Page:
Polyethylene (PE), was born accidently from ethylene in a British lab by 1933. Ethylene is mainly obtained from oil or natural gas. PE is the most common plastic on earth. It has many forms based on its properties and each form has its own uses. It’s used in almost every aspect in our lives like electronics, construction, transportation, textiles and healthcare. Global plastics production from 1950 to 2000 was 3.39 billion tons and 4.43 billion tons from 2001 to 2015 only. So, in 15 years we produced 13% more than what we produced in 51 years. Considering the amount of 0.50 billion tons that have been reproduced, the world has produced 8.3 billion tons from 1950 to 2015. Packaging industry uses the biggest share of this amount, more than 40% in 2015.
Plastic bags were first invented by late 1950s by a Swedish company called Celloplast. The idea was a tube of plastic, sealed from the bottom to pack goods, opened from the top to insert goods into the bag and handles to carry it easily. It was known later as the “T-shirt plastic bag”. Plastic bags offered an alternative to the paper and cotton bags that were commonly used back then. To manufacture a Paper or a cotton bag, we cut trees, use more energy, more water and the final product is heavier, less flexible, more expensive and more harmful to the environment than plastic bags.
Plastic bags were first introduced in supermarkets and groceries in 1977 and by late 1970s were controlling 80% of the bag market in Europe. Safeway and Kroger, two of the biggest supermarket chains in the United States, switched to plastic bags in 1982.
Around 5 trillion plastic bags were produced in 2019. There are estimations that this number hasn’t been lower since 2002. Since 2017, the world started to consume 1 million plastic bottles every minute.
Out of the 8.3 billion tons of cumulative plastic production from 1950 to 2015:
- 12 % are still in use: mostly in construction and industrial machinery due to the long life time of the plastic used in these sectors.
- 42 % went straight to trash. Some of it ended up in landfills where it will take hundreds of years to decompose, making the soil less fertile, and leaking toxic chemicals. Exposure to these chemicals is linked to cancers, weakened immunity, birth defects and other ailments. The rest ended up in lakes, rivers, seas and oceans where it breaks down into tiny pieces. animals mistake these microplastics for food, so they eat them, resulting less movement and feeding, reduced reproductive output, death and those who don’t die, find their way to our plates. We are literally eating some of our own plastic waste.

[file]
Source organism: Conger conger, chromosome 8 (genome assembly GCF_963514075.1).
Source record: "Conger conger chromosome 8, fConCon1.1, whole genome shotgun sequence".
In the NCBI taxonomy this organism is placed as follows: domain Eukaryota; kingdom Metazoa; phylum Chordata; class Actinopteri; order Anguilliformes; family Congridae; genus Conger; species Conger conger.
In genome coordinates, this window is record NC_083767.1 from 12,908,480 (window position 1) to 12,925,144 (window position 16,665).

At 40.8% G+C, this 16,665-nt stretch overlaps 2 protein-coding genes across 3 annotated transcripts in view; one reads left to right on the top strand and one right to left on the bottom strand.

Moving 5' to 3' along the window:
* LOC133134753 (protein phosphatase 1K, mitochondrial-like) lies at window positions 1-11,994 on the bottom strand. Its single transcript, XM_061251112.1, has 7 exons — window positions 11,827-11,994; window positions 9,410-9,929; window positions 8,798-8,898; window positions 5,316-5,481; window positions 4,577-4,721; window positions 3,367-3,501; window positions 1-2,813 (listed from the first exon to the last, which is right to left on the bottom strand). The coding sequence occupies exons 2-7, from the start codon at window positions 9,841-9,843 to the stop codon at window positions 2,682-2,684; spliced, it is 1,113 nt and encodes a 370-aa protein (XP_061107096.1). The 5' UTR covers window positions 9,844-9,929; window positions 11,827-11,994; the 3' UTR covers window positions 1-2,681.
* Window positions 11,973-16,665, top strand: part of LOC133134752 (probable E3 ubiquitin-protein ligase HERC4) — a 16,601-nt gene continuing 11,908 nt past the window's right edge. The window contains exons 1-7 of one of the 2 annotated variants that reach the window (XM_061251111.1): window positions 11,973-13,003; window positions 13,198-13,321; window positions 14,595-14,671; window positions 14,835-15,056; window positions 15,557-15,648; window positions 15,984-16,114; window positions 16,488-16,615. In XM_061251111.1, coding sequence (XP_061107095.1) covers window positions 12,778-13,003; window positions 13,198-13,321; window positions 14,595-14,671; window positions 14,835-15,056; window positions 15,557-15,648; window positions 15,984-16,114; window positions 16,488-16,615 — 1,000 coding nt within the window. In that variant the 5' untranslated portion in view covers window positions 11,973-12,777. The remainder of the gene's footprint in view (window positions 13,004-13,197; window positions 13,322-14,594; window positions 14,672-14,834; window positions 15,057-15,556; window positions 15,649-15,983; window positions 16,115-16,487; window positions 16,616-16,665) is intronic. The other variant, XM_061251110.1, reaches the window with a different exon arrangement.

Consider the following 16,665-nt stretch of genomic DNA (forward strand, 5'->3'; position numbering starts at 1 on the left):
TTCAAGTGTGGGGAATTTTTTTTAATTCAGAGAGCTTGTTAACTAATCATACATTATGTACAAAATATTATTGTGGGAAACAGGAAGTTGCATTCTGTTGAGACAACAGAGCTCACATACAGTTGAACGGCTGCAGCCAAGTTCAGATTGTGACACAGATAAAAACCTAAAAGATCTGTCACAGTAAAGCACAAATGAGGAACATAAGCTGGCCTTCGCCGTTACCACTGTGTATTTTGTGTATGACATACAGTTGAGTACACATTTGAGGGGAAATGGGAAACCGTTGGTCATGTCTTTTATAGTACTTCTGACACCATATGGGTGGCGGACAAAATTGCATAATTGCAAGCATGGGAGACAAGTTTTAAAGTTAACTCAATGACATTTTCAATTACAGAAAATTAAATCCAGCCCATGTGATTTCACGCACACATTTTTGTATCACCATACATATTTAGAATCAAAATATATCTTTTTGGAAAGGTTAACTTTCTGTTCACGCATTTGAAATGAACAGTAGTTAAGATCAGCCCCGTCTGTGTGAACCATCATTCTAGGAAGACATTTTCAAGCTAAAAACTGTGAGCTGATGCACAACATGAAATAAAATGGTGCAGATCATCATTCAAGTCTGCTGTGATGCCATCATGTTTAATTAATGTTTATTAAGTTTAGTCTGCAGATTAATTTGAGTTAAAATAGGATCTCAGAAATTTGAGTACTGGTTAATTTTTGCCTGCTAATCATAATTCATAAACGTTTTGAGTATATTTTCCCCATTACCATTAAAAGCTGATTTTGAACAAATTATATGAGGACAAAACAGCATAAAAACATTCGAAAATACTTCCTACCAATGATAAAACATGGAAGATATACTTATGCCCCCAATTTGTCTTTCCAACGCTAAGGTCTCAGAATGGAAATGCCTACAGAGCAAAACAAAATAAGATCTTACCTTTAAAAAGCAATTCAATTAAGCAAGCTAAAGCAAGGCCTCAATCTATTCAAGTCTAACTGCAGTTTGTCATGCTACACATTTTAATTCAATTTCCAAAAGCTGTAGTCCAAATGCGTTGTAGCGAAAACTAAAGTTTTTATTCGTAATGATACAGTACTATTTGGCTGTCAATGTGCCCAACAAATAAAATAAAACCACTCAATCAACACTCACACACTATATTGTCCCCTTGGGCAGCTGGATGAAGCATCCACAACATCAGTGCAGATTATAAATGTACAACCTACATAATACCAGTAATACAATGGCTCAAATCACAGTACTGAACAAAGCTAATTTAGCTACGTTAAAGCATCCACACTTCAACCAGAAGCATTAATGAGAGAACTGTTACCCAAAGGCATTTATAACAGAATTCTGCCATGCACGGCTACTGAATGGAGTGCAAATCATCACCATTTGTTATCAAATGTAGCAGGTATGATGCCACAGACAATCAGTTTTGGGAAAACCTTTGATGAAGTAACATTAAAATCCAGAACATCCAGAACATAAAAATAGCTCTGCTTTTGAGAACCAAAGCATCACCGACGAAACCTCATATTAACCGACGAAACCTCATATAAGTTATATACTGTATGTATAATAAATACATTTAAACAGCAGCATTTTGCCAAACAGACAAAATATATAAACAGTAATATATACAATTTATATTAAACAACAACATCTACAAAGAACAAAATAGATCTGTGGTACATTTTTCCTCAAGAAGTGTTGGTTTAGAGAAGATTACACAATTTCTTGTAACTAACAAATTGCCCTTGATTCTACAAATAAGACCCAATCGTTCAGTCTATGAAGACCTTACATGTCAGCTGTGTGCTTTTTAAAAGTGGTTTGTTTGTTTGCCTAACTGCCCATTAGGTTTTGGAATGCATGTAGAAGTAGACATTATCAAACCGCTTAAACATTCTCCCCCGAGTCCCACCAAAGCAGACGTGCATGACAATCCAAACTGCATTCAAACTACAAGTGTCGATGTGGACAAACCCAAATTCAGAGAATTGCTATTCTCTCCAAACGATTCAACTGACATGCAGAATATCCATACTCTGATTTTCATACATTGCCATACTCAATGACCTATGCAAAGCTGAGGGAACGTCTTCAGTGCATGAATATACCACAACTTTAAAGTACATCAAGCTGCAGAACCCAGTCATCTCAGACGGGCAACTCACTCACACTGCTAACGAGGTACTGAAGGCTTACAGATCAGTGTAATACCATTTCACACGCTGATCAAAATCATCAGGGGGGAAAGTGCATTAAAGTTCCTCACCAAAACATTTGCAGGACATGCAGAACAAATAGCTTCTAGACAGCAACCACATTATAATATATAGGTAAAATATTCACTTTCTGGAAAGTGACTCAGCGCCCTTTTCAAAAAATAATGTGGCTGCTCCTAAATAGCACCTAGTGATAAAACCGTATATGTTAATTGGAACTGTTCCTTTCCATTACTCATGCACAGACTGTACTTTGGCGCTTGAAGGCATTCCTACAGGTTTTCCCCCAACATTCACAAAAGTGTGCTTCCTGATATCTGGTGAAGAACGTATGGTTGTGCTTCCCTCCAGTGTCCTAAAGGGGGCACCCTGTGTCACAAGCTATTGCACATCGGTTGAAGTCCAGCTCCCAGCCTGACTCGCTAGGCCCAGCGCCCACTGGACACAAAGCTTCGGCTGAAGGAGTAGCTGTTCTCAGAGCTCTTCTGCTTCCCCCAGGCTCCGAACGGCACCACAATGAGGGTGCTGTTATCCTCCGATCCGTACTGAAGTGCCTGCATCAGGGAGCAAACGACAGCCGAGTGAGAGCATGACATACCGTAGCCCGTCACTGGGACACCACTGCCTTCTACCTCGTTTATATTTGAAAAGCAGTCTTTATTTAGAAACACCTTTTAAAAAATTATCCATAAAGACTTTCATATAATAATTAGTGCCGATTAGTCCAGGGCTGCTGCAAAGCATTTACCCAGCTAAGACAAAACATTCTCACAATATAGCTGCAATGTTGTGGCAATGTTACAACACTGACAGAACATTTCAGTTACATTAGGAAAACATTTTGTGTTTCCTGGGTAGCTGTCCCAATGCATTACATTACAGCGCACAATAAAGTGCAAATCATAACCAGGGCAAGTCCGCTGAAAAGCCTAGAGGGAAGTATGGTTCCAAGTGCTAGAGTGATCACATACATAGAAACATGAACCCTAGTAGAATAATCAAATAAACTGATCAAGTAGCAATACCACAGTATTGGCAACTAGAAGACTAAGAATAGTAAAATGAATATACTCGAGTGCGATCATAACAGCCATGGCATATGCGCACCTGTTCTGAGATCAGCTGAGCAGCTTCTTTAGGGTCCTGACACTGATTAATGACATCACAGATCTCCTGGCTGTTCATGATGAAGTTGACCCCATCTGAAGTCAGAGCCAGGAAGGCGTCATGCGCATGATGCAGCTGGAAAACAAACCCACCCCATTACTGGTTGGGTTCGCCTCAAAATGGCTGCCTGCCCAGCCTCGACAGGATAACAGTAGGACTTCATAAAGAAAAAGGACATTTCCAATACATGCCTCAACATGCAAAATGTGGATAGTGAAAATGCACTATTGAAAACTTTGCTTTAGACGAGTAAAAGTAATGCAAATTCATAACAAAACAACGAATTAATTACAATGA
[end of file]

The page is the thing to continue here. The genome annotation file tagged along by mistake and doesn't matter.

- 43 % was incinerated: burning your plastic waste at your backyard can release a toxic smoke and a lot of dangerous chemicals that are so much harmful to you and the whole world more than any other way of disposing plastic waste. The suitable referral here is the large-scale trash incinerators with filters where plastic is exposed to high temperature and finally generate electricity and heat buildings. It’s a good way but not so affordable or popular until now. Aside from that, it’s not a real solution because burning waste doesn’t make it disappear. It turns it into ash, almost 1/5 of its weight but still there. That’s another environmental problem. Also, if we relied on incineration as a solution, then waste will become a commodity with a demand. it wouldn’t help so much with rationalizing our consumption and making our world healthier. Besides, we will keep using plastic for a long time, so why not recycling it!
- 03 % was recycled: Not all plastic can be recycled. However, the process starts with sorting plastic by its type based on which final product is being produced because each type reacts differently while recycling. After that, it gets washed, shredded or melted and then reshaped to the new product. Unfortunately, it’s cheaper to produce new plastic. Recycling wouldn’t be a wise economic decision.
Plastic is generally a lifelong material and this is the main reason behind all the problems it causes. It’s not an organic material so It doesn’t biodegrade. Bacteria do not recognize it as food so don’t break it down like they do with any other natural system. Instead, it photodegrades, a process by which chemical bonds are broken down by sunlight into smaller fragments. The thing is it will remain plastic no matter how small it is. It will not be absorbed or changed by any natural process. This means that our problem with plastic increases every day and nothing is helping.
As far as this research goes, there are no suitable alternatives that can provide the same capability or diversified usage that plastic offers. Also, we still have a long time before we develop an advanced technology that can restructure the recycling process, make it more affordable and efficient or simply make the plastic friendly to the environment. Banning or taxing isn’t also helping with prices or employment rates. Does that mean we can’t do anything about it? Actually, there is a lot that each one of us can do. we have become addicted to single-use plastic which results these severe environmental consequences. We don’t directly pay for the bag we get from the market or the grocery but we need to understand that it’s not for free. It comes with very high costs over our health and our earth. It’s enough to say that the guy who invented the plastic bag, the Swedish engineer Sten Gustaf Thulin always carried around a folded plastic bag in his pocket. We should just do the same.